This is a big deal for me, as I'm always interesting looking into the far future for humanity as a whole. It's very important that a mistake is not made with the vast agricultural power that lays in the soil of Africa. Experiments with hybrid seeds and new technologies can yield a higher production, but at a cost we are not yet fully aware of. Many years down the line it's unclear as to what the result of this sort of farming will be, and I believe the last thing we want to do is to put all our eggs in one basket with this situation, as it could yield a worst case scenario where most of earth's farmland becomes useless for the purposes of growing due to an unforeseen long-term consequence of artificial seeds and the like. We should pursue technology with all haste and push forward without fear, but we need a reliable backup in case things go wrong.

 

Wyatt Fratnz's curator insight, March 19, 2015 10:22 PM

This article first tells us about the different regions in Africa agriculturally, dealing with famine, economic, and distributive conflicts. It then tells a story about the famine killing 36 million in Chins, and how they would strategically select crops from the West in attempt to produce another "Green Revolution". Experts are saying that Sub-Saharan Africa should follow in their footsteps, but the two nations have many social, economic, and especially agricultural differences.

 

This write-up says a lot about how nations react to situations such as famine, and the distribution of goods aside that. Different nations have different abilities agriculturally and use these toward their peoples and social crisis's.  

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NYTimes: The Geography of Food

NYTimes: The Geography of Food | AP Human Geography Education | Scoop.it
It’s a myth that chips are cheaper than broccoli. They’re not. So what’s stopping people from eating more healthfully?

 

Is junk food really cheaper?  Is that economic factor the only one that has led to increasingly obesity rates in the Unites States?  What about cultural changes to families' division of labor within the house?  Agricultural changes in production as well as urban systems of consumption all play a role in this complex system.  Economics, culture, urban and agriculture are all interconnected in this article.    


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Seth Dixon's comment, September 25, 2011 10:44 PM
For a while now I've been thinking about this issue since I may or may not have had my obesity issue to deal with (okay, I did). People that say "it's society's fault" f...ail to own up to their personal responsibility and fail to recognize that we are "things to act, not things to be acted upon." At the same time, those that pretend that is is 100% about individual choices fail to account for the social context and the structural situations that lead to so many Americans falling into the same unhealthy patterns. That many people means the problem is both structural (a societal issue) and individual. I guess it isn't a surprise that a geographer thinks that the issue is present on multiple scales is it?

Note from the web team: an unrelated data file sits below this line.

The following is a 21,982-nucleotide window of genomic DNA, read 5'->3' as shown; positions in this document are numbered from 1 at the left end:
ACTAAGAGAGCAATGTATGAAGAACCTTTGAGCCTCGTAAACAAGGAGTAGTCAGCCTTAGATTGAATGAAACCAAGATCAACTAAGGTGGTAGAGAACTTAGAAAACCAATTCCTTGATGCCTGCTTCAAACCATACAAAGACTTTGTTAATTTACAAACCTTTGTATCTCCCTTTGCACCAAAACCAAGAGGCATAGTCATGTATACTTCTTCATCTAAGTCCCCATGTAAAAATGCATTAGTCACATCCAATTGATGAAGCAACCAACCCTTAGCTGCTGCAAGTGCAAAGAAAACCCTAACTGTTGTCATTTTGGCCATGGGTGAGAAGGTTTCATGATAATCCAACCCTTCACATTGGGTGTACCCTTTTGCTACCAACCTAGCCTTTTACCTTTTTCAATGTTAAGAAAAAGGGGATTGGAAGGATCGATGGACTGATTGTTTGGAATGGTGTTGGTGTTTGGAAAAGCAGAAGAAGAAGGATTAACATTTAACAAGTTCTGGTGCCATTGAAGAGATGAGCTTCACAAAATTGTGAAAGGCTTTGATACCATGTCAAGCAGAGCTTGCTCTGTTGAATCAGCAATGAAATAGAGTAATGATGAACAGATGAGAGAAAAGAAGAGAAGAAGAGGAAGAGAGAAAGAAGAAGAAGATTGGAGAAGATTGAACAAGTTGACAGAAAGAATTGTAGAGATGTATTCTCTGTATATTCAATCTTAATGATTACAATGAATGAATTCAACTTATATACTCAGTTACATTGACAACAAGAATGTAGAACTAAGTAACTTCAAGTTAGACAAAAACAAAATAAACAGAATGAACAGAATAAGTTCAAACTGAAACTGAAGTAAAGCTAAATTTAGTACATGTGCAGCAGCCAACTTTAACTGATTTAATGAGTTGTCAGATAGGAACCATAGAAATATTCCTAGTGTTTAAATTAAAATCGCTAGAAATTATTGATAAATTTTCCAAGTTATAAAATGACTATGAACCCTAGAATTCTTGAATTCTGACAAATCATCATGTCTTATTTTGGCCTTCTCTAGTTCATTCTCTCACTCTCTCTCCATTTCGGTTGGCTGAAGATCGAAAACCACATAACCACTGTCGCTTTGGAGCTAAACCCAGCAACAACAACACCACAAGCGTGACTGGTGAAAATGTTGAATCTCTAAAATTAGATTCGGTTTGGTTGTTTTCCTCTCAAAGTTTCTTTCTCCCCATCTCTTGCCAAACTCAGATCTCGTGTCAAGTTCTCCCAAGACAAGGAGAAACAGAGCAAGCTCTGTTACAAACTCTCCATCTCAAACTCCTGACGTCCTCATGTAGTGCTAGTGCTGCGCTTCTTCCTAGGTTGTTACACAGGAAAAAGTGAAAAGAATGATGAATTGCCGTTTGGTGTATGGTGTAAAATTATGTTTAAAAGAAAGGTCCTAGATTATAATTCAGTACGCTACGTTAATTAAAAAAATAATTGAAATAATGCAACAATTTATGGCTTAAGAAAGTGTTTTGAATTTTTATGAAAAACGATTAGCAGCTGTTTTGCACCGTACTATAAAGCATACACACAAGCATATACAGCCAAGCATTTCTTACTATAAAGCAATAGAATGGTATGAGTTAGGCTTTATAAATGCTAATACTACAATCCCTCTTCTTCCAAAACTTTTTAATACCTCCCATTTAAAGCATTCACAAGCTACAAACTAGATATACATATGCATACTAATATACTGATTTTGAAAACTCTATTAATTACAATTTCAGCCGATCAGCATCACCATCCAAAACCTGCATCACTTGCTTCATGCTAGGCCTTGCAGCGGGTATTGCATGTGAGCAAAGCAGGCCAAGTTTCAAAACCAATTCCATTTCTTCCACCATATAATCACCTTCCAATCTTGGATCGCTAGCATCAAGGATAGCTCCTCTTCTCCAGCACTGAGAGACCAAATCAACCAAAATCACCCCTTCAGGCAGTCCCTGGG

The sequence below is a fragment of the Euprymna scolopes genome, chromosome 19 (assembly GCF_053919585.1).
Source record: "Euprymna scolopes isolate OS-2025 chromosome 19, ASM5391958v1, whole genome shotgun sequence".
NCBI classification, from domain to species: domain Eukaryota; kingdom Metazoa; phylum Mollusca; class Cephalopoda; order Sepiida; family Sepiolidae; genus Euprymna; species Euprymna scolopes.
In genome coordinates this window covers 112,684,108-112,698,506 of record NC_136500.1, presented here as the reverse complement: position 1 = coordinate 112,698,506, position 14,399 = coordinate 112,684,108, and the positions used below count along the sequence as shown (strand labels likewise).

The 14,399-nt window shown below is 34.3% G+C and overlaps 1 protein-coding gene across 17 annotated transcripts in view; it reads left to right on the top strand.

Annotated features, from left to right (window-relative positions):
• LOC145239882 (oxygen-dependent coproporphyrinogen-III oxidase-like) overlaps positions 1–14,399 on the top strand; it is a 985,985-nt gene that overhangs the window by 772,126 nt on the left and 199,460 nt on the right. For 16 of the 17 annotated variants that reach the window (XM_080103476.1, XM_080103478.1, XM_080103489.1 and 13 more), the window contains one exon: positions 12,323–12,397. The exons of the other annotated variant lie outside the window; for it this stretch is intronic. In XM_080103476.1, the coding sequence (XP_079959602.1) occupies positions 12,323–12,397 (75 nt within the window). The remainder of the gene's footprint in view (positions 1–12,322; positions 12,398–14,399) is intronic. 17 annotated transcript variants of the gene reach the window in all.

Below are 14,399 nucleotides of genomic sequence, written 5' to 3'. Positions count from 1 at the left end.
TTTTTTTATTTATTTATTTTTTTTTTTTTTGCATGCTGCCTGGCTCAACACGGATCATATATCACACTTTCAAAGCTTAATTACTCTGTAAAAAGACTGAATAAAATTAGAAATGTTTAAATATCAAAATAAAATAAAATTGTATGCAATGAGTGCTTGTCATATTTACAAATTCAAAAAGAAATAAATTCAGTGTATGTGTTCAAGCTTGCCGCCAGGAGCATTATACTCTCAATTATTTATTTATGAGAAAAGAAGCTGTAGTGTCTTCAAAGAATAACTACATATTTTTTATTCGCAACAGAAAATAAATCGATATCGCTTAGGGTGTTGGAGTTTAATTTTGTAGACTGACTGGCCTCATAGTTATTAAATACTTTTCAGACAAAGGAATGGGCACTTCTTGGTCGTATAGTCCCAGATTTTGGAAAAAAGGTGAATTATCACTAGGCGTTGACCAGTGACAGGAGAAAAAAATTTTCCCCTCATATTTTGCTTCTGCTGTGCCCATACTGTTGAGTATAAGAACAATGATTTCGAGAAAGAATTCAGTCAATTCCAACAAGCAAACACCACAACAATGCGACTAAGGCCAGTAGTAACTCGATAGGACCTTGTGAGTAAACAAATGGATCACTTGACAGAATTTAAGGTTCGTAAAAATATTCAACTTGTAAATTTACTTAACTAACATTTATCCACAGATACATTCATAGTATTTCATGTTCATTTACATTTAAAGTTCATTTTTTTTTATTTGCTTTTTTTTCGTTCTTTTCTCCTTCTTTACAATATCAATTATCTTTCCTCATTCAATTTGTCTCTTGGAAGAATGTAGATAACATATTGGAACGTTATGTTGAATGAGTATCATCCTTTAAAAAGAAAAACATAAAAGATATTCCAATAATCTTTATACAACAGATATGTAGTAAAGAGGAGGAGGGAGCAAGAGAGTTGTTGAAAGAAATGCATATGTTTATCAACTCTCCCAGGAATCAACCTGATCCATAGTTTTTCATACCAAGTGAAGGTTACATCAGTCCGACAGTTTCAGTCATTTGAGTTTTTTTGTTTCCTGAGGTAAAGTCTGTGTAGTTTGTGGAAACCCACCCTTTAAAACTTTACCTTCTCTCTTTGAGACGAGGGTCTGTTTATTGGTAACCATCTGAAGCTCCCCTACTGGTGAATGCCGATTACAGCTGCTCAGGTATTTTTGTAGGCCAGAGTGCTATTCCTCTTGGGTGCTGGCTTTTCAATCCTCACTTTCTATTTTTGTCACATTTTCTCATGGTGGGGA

As a follow up, you can read a CNN article about economical ways to address healthy living in the poor urban environment. http://www.cnn.com/2011/HEALTH/09/15/cnnheroes.keatley.nutrition/
Liam Michelsohn's curator insight, December 4, 2013 2:31 PM

A great article about the food chrsis going on in america. When looking at this fast food trend as a whole its effects extend greatly across the ecnomy. First off the fact that there are 15 fast food resturants to every grochary store is so obsured beacuse studys have proven it cost less to buy food at the store and cook it at home then to eat out at fast food resturants, but who are the poeple eating out at BK the low income familys. Also the fact that such a large amount of food i need to prodce the deamand it has effeced the agrucltual ecnomy beacuse if farmes want to be able to sell there potatos in bulk to these restuansts, they have to  be grown a certain way. So it not just one cheep meal here and there it consistant meals at places like these that has begun to reshape the ecnomy and agruclutral market.

megan b clement's curator insight, December 16, 2013 2:10 AM

The biggest excuse for obese Americans today is that junk food is cheaper than healthy food. This is actually false now that i read this article. They even use the example that if you go to McDonalds for dinner and got burgers, chicken nuggest, fries, and sodas it would cost 28.00. Or you can serve a roasted chicken, vegetables, salad, and milk for 14.00. So there is one example of how that stereotype is false. I understand there are things that you can buy that are healthy that are expensive but that is what comes with everything.

 

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How Big a Backyard Would You Need to Live Off the Land?

How Big a Backyard Would You Need to Live Off the Land? | AP Human Geography Education | Scoop.it

Tags: infographic, food, agriculture, sustainability, urban, urban ecology, locavore, land use, unit 5 agriculture, unit 7 cities.